Picture of the Week

10 July 2019

Week 26: Brussels, and testing the GM5 around the office

Filed under: — Administrator @ 11:09

Most of the images for this week were taken during a trip to Brussels Sunday and Monday. But after I returned to the office later in the week, my newly purchased Panasonic GM5 camera, a tiny gem which will henceforth be my cycling camera, arrived (from an ebay seller in Norway) and I set about testing it on my usual victims, i.e. my co-workers. It also helped that Friday was the last Friday of June, so we had the traditional midday drink at the office. On another equipment note, I travelled to Brussels with my Leica M8, an 11-year old camera with even older lenses which still functions wonderfully as long as there is enough light to keep the ISO at 400 or below–and given that sunset in Brussels is around 10 p.m. in late June, I knew that this would be the case.

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The trip began in a really wonderful manner. I flew to Brussels Sunday morning on a TUI flight (a Belgian airline, part of a huge German travel conglomerate, one of the four airlines that flies the Alicante-Brussels route). About 15 minutes before we landed, the flight attendants announced that the captain of the flight was retiring after 43 years of service and that this was his very last flight. Everyone applauded heartily, and after we landed, I stopped to shake his hand and take a quick portrait. I have been trying to get in touch with the airline to get the photo to him, I am sure he would appreciate having this record of his last flight:
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A familier sight at Brussels airport:
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I took the express bus to the EU quarter and checked into my hotel near Schuman. I then set out to enjoy the good weather and the city for the next several hours, always on the outlook for amusing details. Right outside Berlaymont I noticed this sticker on a light pole, a German party called simply “The Party” which seems to be both for and against the same thing. Obviously a piece of political satire:
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The first item on my itinerary was a visit to Bozar, the main contemporary art museum in Brussels. I took the metro to Gare Centrale. Upon emerging I saw a nice sight–a group of young volunteers were spending their Sunday afternoon picking up trash in the city:
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Bozar always has several exhibitions going on, and I had been there recently, in March. So this time I just wanted to see one exhibition, a series of photographs by Jef Geys, documenting the 1969 Tour de France, the first of five tours won by the great Belgian cyclist Eddy Merckx. Part of the motivation for the exhibition was that it is the 50th anniversary of that Tour, and part was that this this year’s Tour was going to start in Brussels on July 6th:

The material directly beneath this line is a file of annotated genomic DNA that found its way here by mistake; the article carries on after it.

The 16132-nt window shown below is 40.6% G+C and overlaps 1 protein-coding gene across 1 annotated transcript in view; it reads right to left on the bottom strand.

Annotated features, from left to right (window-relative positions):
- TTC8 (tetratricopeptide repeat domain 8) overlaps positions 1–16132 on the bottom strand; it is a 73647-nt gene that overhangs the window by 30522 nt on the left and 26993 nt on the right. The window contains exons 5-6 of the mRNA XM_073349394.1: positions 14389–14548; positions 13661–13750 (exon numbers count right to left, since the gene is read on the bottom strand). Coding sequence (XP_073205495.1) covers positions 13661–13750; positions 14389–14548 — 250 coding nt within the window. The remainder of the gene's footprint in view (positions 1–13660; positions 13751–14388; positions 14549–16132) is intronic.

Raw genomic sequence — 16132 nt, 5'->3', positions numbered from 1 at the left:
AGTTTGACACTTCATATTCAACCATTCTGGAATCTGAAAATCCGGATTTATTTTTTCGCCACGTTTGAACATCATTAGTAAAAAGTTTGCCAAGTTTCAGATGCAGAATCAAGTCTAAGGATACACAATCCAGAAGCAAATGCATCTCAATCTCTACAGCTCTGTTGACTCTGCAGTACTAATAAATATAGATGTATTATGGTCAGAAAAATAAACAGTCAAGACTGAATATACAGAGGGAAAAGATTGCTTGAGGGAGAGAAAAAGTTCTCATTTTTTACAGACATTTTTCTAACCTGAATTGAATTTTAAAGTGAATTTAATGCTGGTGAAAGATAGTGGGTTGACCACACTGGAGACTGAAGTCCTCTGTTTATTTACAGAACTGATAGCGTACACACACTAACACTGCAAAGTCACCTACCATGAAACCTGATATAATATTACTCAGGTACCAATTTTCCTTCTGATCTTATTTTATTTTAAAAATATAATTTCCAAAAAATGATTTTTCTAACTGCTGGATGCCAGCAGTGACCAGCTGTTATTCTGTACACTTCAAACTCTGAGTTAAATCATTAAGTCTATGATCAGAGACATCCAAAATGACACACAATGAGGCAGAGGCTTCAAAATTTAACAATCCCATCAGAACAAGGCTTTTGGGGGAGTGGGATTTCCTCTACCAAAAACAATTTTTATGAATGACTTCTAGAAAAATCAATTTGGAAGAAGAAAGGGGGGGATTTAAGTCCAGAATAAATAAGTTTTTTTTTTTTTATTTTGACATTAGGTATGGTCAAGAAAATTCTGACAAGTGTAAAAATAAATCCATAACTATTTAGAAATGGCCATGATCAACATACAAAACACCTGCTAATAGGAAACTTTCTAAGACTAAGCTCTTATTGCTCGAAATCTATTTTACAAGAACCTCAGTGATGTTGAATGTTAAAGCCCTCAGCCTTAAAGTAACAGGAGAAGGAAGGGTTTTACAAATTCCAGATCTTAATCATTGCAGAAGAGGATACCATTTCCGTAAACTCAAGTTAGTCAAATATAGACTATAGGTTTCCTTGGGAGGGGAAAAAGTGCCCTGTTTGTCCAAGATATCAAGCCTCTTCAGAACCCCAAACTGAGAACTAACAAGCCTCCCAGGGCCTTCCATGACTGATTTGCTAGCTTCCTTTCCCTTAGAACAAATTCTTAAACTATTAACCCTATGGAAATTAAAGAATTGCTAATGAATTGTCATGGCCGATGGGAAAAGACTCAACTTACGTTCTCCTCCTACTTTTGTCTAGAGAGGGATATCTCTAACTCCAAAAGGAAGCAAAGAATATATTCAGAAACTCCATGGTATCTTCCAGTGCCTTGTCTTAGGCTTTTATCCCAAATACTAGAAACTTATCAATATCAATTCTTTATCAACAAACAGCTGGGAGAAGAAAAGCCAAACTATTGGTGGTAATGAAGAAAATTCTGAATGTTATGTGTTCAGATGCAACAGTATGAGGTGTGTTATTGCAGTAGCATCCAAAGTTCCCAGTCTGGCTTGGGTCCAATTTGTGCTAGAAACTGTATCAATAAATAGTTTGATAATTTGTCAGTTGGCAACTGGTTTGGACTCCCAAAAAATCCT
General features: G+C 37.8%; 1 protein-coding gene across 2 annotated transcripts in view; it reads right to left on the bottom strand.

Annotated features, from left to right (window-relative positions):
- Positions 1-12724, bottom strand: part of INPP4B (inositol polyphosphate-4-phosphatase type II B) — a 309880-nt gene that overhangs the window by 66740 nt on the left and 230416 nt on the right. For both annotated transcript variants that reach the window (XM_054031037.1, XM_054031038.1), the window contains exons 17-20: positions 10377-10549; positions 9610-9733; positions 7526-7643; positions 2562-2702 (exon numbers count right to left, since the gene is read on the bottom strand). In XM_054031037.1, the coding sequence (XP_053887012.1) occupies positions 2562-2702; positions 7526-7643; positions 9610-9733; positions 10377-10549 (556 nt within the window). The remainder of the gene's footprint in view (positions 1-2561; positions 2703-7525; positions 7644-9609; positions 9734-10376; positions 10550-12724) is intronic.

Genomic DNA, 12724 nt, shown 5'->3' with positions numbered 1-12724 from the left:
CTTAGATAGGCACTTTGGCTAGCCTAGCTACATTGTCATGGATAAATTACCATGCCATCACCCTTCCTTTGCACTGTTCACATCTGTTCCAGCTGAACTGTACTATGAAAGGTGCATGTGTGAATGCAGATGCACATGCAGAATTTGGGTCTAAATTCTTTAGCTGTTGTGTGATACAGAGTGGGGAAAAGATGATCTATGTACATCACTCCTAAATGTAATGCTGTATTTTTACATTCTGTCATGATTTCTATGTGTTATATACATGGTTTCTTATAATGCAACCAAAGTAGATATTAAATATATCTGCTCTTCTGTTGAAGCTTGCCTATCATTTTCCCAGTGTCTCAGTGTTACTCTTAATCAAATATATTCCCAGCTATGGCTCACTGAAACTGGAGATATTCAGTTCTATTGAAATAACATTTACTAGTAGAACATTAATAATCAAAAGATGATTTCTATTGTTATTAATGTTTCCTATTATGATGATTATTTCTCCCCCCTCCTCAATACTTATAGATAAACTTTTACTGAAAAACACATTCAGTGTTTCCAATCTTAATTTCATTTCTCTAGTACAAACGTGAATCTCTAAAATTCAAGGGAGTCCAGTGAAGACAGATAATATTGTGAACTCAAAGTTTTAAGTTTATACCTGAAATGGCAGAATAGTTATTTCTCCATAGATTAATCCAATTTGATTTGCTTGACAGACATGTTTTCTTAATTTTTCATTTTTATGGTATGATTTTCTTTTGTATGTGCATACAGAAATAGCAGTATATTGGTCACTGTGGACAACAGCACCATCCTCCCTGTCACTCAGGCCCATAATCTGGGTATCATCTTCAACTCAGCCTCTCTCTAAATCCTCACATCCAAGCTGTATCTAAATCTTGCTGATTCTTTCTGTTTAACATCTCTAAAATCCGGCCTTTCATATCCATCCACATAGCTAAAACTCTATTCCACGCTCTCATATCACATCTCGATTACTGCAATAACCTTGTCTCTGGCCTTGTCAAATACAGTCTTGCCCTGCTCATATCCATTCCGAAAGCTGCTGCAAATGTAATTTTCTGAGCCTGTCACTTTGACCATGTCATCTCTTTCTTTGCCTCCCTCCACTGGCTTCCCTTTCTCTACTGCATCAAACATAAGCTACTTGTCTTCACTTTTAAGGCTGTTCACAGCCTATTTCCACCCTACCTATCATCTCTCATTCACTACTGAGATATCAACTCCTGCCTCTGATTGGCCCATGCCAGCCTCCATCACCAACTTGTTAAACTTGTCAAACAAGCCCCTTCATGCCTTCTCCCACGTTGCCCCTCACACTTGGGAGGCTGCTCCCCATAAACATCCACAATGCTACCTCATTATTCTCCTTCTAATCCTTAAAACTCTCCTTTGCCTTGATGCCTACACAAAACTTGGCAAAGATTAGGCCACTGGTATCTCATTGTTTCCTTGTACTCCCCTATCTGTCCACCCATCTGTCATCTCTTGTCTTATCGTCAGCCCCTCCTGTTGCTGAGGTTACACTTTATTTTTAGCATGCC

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I then made my way towards Grand’ Place, passing the square with the statue of Charles Buls, a 19th century mayor of Brussels and always a popular spot for tourist snapshots:
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The weather was warm and sunny, so the ice cream sellers were doing good business:
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Grand’ Place, as usual on a nice day, was full of people:
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It is entirely normal for people of all ages to just sit on the cobblestones of Grand’ Place:
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My next stop was Poechenellekelder, one of my usual bars, just across a narrow street from the Mannekin Pis. I managed to get a table outside and settled down for a couple of beers and leisurely people-watching:
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A redhead. The Mannekin Pis, dressed for some occasion, is just visible on the right:
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Toddler adjustment:
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I walked down to Boulevard Anspach, a major thoroughfare that has recently been closed to cars and is now dedicated to cyclists and pedestrians. It was a hot day, and these two dogs had evidently just had a dip in a nearby fountain:
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The old stock exchange, La Bourse, decorated for the Tour de France:
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Maison des Chats, Boulevard Adolphe Max. It was a prize-winning building in the 1870s, when this part of Brussels was being urbanised:
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I walked deeper into the centre, to Place Ste-Catherine, another favourite spot of mine, where I intended to finish the evening. There was a rock band playing on the square, kind of high-end buskers: